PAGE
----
"....... for he knows how we are formed, he remembers that we are dust" Psalm 103:14

The day I left home


Before I got married for the second time, I was living with my youngest son, by then a young man. We lived in my brand new home, God's wonderful and generous provision for us at the end of my protracted, stressful and painful property settlement process. We'd lived there, not always harmoniously, nor always peaceably, for the better part of ten months, and before that, for the previous eleven years we'd lived in what had been our second family home. My older son had moved out of that home two years before, and was happily independent, as much as it's possible to be at 22, anyway.

An odd start
After I got married, and after our two honeymoon nights in a beautiful hotel, I moved in with my new husband. And his three kids. For three nights. Then I moved back to my own home again. For three nights.

I realise that may sound a little strange, and honestly, it wasn't because of the three kids that I moved back to my own home.......... Honest! The reality was that we had a bit of an unusual start to remarried life, not least because of the speed with which we progressed from "Will you marry me?" to "I do". Exactly five weeks, to the day. But also because we had to perfectly time our wedding day, not only to allow for the requisite thirty days from lodging the application to marry, but also for the wedding to take place before I left the country on my much-planned, long-anticipated, 8 weeks of long service leave. And so that my new husband could join me after the first few weeks, and we could enjoy a wonderful honeymoon. And then there was my husband's ministry commitment, just five days after the wedding, for which he flew to another state, leaving me behind to pack my bags ready for Paris. So there I was, back in my own home, getting ready.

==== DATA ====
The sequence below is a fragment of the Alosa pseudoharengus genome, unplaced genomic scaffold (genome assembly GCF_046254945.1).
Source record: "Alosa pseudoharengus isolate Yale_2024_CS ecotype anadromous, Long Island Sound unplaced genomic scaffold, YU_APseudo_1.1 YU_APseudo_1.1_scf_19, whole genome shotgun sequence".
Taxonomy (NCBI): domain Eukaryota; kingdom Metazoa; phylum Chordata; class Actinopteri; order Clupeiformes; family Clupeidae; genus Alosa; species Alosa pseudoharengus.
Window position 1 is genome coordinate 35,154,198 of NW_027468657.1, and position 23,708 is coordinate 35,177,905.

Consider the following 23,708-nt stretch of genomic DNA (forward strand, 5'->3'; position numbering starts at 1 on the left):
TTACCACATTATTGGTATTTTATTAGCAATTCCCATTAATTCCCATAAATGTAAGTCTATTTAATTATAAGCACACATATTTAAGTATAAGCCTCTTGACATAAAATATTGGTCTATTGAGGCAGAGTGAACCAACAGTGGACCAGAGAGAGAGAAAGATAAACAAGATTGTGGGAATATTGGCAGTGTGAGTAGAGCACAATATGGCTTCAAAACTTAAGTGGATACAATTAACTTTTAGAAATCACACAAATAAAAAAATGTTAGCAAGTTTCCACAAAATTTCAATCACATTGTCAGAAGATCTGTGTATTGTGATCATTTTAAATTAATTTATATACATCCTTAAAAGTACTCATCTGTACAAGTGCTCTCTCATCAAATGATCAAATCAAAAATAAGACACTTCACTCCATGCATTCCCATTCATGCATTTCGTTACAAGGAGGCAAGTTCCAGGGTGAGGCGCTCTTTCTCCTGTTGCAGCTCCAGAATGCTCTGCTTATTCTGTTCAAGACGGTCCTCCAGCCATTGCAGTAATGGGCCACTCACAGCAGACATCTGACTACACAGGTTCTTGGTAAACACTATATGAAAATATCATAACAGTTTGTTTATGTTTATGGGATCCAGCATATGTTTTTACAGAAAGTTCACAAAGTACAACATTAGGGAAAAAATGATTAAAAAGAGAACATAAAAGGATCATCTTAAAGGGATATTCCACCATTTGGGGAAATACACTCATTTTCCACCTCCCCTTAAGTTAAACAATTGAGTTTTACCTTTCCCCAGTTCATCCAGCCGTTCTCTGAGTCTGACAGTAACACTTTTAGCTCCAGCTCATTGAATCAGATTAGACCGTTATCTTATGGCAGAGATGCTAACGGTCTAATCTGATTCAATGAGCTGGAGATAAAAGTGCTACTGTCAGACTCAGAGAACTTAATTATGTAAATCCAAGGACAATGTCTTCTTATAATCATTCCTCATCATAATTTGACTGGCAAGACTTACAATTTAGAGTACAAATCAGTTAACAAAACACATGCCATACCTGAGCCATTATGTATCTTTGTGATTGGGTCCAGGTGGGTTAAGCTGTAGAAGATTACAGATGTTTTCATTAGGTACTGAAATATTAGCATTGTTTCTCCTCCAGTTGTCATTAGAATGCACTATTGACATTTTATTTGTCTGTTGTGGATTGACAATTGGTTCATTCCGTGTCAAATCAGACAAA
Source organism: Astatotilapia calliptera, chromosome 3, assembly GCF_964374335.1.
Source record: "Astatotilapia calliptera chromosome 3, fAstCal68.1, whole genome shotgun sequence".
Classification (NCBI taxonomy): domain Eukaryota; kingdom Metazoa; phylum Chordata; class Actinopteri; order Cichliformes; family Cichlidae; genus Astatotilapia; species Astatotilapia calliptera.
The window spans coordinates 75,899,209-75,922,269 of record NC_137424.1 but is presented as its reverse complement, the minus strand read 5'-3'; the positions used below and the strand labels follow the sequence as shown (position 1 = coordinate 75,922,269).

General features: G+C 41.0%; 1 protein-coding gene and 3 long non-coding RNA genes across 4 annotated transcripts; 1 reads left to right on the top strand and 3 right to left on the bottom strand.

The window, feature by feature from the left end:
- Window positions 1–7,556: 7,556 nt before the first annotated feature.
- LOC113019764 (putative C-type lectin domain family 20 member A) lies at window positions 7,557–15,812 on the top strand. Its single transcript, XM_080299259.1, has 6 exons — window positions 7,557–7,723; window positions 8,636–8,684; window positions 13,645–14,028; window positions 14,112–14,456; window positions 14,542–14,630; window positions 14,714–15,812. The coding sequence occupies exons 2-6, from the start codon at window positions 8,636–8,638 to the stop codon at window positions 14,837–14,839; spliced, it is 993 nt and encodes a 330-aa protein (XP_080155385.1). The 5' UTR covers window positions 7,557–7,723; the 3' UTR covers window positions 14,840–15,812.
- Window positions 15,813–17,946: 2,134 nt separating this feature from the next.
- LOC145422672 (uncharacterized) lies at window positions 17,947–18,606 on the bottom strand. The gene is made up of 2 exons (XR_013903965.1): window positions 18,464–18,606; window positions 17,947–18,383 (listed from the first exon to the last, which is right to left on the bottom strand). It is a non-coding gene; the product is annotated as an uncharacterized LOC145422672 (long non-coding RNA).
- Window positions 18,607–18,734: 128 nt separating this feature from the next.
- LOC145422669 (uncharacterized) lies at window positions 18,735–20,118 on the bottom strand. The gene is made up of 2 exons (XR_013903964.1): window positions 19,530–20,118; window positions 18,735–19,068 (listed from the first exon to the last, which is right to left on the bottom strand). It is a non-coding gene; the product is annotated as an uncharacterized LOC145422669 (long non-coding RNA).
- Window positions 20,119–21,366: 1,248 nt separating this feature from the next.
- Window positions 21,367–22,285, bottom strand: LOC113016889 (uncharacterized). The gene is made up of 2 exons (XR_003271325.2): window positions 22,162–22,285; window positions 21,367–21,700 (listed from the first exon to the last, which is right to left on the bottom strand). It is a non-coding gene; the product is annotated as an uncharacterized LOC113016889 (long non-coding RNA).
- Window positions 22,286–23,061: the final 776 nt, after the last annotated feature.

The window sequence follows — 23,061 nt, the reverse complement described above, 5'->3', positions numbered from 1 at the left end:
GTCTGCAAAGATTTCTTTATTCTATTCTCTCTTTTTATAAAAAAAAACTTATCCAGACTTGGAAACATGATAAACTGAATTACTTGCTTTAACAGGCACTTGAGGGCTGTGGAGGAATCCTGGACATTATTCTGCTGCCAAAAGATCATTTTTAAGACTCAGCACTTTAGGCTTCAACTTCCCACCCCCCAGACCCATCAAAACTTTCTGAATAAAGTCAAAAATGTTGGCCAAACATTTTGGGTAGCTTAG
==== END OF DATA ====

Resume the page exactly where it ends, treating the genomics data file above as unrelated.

Then I left home. For good.
The day I left, the day I "moved out of home", was an unexpectedly emotional wrench for me. It just felt so strange, it was totally the wrong way around. I was leaving home. That's not how it should be, it should have been my children leaving home, when they (we) were ready, and I should have been the one left behind to grieve a little, to miss them a lot, to reflect nostalgically on their childhoods, and to wish them well, share their excitement and support them as they stepped into independence and adulthood. (And then, five minutes later, rub my hands together with glee and begin turning the empty bedroom into a craft room, or reading corner, or a welcoming spare bedroom.........)

Bags packed, ready to go
But here I was, bags packed, waiting for my girlfriend to arrive to take me to the airport. And I was in tears! As I hugged my youngest son, the one left behind, instead of me, in the home we'd shared, I was overwhelmed by the thought that this was it. I would never again live in the same house as this beautiful boy of mine. When I returned from Paris in two months' time, I would be living in my new husband's home. Only five minutes away, for sure, but nevertheless, this was truly the end of an era. My nest was empty, even if it wasn't happening the way I'd expected.